"There's so many people out there just like me, and right now the curve industry is just blowing up because people are realizing curve models are cool, and most people are not that skinny," she said. "I just want to make a change in the curve industry because I want other curve girls to realize that you don't have to dress a certain way because you are curvy." [Emphasis ours.]
Throughout the whole interview, in which the fledgling model was asked all about body positivity and plus-size models, she never utters the words "plus size." Not once.
What she uses instead? "Curve."
Woods is not the only young person swapping out "plus size" for "curve." Just search Tumblr and Instagram for "curve model" and you're faced with thousands of images of young women using the "curvemodel" hashtag proudly. Some are above a size 12 or 14, the retail world's definition of "plus-size," while others appear to be a size 10 or even an 8 or 6.
It's not size that seems to matter; their curves are what unifies them. And the emphasis on shape rather than size could bring more body diversity into the industry than ever before.
"Curve" instead of lame, old-fashioned "plus": "Curve models" and "curve industry" aren't exactly industry-wide terms at this point, but rather are brewing on social media, where the girls outside of the mainstream fashion industry (you know, the ones that read the magazines, go online and shop for clothes) are really into the idea.
"Yours is a body I can identify with," one commenter wrote to Ferreira. "I recognize it so well, I'm a size 12. Thank you for showing the world it's not actually a bad thing but a beautiful thing."
"This is incredible refreshing to see," said another.
For Ferreira, finding fans hasn't been hard, because there are plenty of girls out there who look like she does: shapely, not skinny, but also not overweight to the point of identifying as "plus size."
"The term 'plus size' is so inaccurate," she told i-D in a recent video interview. "I'm not plus size, I have never bought an article of clothing that was plus size."
Although Ferreira identifies as curvy, she's not a 12 or 14, the cutoffs traditionally used by retail to separate out "plus" clothing from the rest. That physical distinction, as well as the term itself ("plus" as opposed to normal), has an Other-ing effect and has long cast a stigma on "plus size" that young people are acutely aware of.
It hasn't helped that if you go into the plus-size department at, say, Dillard's or Macy's, you're faced with ugly, frumpy clothing that skews matronly. It's no shock that young people don't relate to the term.
"I think the word 'plus-size' has a negative connotation because for so long... the majority of plus-size clothing is frumpy, matronly and just not cool," Iskra Lawrence, plus-size model and managing editor of Runway Riot, told Mic. "Whereas in current media culture, curves have been classed as sexy because of the media, so thats why I believe people are moving toward the curve term."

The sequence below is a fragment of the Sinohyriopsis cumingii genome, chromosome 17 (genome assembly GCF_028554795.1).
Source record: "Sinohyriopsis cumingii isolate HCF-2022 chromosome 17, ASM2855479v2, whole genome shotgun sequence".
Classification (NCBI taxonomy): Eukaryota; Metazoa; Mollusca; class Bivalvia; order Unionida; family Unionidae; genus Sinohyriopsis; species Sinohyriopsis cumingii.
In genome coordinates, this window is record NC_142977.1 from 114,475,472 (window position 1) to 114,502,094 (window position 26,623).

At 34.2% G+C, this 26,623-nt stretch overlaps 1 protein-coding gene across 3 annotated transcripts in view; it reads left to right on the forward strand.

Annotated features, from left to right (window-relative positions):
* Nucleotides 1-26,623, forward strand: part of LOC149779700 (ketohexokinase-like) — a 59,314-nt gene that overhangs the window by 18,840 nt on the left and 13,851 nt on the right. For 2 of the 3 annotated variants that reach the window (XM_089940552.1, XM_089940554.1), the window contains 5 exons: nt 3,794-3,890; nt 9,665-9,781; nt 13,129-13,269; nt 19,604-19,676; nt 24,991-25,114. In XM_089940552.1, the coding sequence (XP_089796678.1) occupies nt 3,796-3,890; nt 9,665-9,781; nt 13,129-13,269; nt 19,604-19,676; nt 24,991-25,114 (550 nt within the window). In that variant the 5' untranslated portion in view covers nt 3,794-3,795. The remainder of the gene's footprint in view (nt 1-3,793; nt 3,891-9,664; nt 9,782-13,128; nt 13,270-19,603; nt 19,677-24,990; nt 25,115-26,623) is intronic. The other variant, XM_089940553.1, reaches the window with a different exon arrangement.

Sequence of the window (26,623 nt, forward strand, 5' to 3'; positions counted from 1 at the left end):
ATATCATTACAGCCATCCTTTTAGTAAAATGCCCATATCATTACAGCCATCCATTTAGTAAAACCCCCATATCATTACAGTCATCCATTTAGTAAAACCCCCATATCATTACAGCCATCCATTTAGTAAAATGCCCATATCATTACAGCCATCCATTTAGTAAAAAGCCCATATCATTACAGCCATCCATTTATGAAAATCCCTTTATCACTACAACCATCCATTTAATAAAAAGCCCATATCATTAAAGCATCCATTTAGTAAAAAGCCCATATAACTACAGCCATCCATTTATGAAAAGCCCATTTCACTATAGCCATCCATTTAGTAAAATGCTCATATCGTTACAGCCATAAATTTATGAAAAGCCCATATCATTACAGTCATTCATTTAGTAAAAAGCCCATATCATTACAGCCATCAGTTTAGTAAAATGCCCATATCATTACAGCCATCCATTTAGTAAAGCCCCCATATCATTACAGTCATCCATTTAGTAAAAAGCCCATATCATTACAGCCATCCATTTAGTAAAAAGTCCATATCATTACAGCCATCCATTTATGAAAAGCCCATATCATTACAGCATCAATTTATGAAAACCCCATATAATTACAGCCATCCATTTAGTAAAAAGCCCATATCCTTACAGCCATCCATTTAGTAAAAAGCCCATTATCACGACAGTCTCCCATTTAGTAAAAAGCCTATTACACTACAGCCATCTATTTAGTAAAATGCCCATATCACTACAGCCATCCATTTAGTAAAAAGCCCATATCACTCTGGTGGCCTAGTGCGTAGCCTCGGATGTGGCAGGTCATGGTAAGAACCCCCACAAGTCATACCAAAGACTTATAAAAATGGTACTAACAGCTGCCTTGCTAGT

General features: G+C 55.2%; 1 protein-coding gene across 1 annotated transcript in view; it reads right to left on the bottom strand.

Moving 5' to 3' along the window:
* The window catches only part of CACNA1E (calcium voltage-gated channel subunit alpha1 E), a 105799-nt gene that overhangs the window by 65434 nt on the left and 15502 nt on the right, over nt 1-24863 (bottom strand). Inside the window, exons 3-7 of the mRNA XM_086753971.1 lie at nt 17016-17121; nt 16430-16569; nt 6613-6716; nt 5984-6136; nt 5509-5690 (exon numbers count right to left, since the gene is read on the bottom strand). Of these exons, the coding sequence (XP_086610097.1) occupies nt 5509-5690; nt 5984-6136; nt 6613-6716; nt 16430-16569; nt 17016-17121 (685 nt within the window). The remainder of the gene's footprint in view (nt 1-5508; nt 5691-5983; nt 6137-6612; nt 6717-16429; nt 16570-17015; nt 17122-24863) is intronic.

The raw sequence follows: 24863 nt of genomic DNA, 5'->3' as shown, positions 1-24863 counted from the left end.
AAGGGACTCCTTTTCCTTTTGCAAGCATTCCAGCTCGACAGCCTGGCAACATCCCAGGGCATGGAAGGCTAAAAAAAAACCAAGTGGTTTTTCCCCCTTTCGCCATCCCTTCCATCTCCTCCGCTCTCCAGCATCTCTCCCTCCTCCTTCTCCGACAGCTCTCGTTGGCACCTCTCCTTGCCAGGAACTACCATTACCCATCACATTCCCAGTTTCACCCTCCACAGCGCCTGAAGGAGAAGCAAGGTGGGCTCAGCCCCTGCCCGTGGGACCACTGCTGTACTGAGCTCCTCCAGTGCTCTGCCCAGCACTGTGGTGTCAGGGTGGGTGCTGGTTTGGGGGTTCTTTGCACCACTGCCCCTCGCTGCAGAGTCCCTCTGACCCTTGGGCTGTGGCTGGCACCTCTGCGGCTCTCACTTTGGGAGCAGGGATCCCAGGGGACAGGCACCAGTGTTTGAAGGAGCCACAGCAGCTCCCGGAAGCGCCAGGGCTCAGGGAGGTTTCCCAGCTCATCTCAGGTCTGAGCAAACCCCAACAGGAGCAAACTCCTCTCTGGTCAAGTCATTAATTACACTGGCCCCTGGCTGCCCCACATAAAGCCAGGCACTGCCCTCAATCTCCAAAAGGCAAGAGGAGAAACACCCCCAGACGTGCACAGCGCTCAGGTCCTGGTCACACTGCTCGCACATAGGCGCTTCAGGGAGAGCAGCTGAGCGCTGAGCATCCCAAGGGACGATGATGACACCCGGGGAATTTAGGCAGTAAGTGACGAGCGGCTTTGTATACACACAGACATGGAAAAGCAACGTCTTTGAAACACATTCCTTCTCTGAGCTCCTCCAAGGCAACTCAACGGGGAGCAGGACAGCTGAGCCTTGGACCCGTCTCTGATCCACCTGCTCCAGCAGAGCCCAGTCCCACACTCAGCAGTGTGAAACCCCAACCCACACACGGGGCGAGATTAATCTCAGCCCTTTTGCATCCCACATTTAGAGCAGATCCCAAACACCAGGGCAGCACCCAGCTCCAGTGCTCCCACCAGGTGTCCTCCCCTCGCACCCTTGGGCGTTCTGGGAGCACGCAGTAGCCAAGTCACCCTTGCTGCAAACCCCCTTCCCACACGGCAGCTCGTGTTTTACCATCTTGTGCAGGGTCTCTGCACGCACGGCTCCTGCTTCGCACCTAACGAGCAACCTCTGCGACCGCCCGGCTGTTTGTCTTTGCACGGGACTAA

Emphasizing shape, not numbers: And yet in the modeling world, "plus size" is pretty much anything beyond the typical runway girl, who is most likely a size 0 or 2 (with few curves to speak of). The modeling industry has long been governed by numerical distinctions, leaving little space for "in-between" models — usually anyone between a size 4 and 12 — or space for models whose weight fluctuates, as most humans' weight does.
As model Leah Kelley told People in August, she entered the industry as a size 8, but knew that to succeed in the industry, she either had to lose inches to fit into the size 2 norm or gain weight in order to be considered a plus-size model.
"I knew losing weight was not an option for my body shape," Kelley told People. "But if I gained weight, I was told I could travel the world – and I did."
But Kelley felt terrible after unhealthily binging for days on end and landed on a size 16. So against the industry's advice, she started exercising again and got back to her size 8 self.
In the past, landing somewhere in between has spelled professional doom for models. But Kelley told People, "My size can fluctuate and change and I am not defined or constrained by a label."
Other models are starting to find the same, including models Myla Dalbesio, who posed for Calvin Klein, and Katie Willcox, who, as Mic reported, asked the question: "Why am I not valued when I look my best and I feel my best?"
New words for a new reality: Yet up until now, there hasn't been a name for these models. That problem, as well as the stigmatizing nature of the "plus" label in shopping, has spurred intense debates online and in the fashion industry, from hashtag campaigns like #DropThePlus and Lane Bryant's #PlusIsEqual to ModCloth's decision to just do away with the category completely.
"Terminology is in the eye of the beholder," Mariah Chase, CEO of plus-size clothing company Eloquii, told Mic. "Personally, I would like to see the industry move towards the democratization of size where demarcation and the accompanying language are based on style, not size."
But while the retailers, celebrities and agencies squabble over "plus," the younger generation is seeking a better solution. With "curve," a numerical barriers are replaced by a more qualitative, fluid, shape-based perspective; and a negative distinction becomes a positive one.
"I didn't know curve modeling was a thing, I didn't even think that. I thought it was very rigid standards," Ferreira said to i-D.
It's becoming a thing because women like Ferreira, Woods and their many online followers are making it one.
Dec. 7, 2015, 11:35 a.m.: This post has been updated to include a quote from Mariah Chase.